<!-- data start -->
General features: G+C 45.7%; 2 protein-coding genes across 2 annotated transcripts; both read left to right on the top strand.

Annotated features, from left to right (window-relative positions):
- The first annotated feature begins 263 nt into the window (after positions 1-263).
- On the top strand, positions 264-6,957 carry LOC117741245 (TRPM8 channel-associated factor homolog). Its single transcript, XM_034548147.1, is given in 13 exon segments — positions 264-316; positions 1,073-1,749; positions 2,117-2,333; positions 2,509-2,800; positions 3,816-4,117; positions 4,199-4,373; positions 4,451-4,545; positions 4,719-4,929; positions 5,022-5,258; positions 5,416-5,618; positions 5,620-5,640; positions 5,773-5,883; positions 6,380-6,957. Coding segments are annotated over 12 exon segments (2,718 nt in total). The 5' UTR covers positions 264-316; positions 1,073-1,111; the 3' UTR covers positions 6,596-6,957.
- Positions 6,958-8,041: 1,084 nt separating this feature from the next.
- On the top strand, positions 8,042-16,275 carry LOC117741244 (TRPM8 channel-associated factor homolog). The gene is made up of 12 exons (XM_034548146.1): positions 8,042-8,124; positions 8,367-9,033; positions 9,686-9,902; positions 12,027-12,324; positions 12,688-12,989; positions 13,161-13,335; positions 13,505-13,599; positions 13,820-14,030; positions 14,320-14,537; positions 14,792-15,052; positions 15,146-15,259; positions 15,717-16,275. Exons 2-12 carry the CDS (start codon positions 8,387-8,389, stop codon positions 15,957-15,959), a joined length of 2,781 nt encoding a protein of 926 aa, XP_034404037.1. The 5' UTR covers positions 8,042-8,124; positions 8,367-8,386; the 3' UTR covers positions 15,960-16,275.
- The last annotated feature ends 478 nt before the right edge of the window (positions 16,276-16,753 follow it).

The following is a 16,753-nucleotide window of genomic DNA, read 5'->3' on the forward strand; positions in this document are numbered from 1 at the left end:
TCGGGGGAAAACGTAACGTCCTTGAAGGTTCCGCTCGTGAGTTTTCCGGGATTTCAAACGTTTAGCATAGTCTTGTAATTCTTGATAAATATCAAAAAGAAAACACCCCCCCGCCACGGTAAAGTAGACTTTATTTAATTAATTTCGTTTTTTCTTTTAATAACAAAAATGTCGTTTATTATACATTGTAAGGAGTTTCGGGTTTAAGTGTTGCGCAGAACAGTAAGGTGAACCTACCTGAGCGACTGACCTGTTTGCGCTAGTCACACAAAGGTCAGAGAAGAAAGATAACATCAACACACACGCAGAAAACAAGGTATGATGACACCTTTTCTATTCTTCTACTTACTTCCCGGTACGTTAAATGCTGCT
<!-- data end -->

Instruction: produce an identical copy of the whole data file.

General features: G+C 45.7%; 2 protein-coding genes across 2 annotated transcripts; both read left to right on the top strand.

Annotated features, from left to right (window-relative positions):
- The first annotated feature begins 263 nt into the window (after positions 1-263).
- On the top strand, positions 264-6,957 carry LOC117741245 (TRPM8 channel-associated factor homolog). Its single transcript, XM_034548147.1, is given in 13 exon segments — positions 264-316; positions 1,073-1,749; positions 2,117-2,333; positions 2,509-2,800; positions 3,816-4,117; positions 4,199-4,373; positions 4,451-4,545; positions 4,719-4,929; positions 5,022-5,258; positions 5,416-5,618; positions 5,620-5,640; positions 5,773-5,883; positions 6,380-6,957. Coding segments are annotated over 12 exon segments (2,718 nt in total). The 5' UTR covers positions 264-316; positions 1,073-1,111; the 3' UTR covers positions 6,596-6,957.
- Positions 6,958-8,041: 1,084 nt separating this feature from the next.
- On the top strand, positions 8,042-16,275 carry LOC117741244 (TRPM8 channel-associated factor homolog). The gene is made up of 12 exons (XM_034548146.1): positions 8,042-8,124; positions 8,367-9,033; positions 9,686-9,902; positions 12,027-12,324; positions 12,688-12,989; positions 13,161-13,335; positions 13,505-13,599; positions 13,820-14,030; positions 14,320-14,537; positions 14,792-15,052; positions 15,146-15,259; positions 15,717-16,275. Exons 2-12 carry the CDS (start codon positions 8,387-8,389, stop codon positions 15,957-15,959), a joined length of 2,781 nt encoding a protein of 926 aa, XP_034404037.1. The 5' UTR covers positions 8,042-8,124; positions 8,367-8,386; the 3' UTR covers positions 15,960-16,275.
- The last annotated feature ends 478 nt before the right edge of the window (positions 16,276-16,753 follow it).

The following is a 16,753-nucleotide window of genomic DNA, read 5'->3' on the forward strand; positions in this document are numbered from 1 at the left end:
TCGGGGGAAAACGTAACGTCCTTGAAGGTTCCGCTCGTGAGTTTTCCGGGATTTCAAACGTTTAGCATAGTCTTGTAATTCTTGATAAATATCAAAAAGAAAACACCCCCCCGCCACGGTAAAGTAGACTTTATTTAATTAATTTCGTTTTTTCTTTTAATAACAAAAATGTCGTTTATTATACATTGTAAGGAGTTTCGGGTTTAAGTGTTGCGCAGAACAGTAAGGTGAACCTACCTGAGCGACTGACCTGTTTGCGCTAGTCACACAAAGGTCAGAGAAGAAAGATAACATCAACACACACGCAGAAAACAAGGTATGATGACACCTTTTCTATTCTTCTACTTACTTCCCGGTACGTTAAATGCTGCT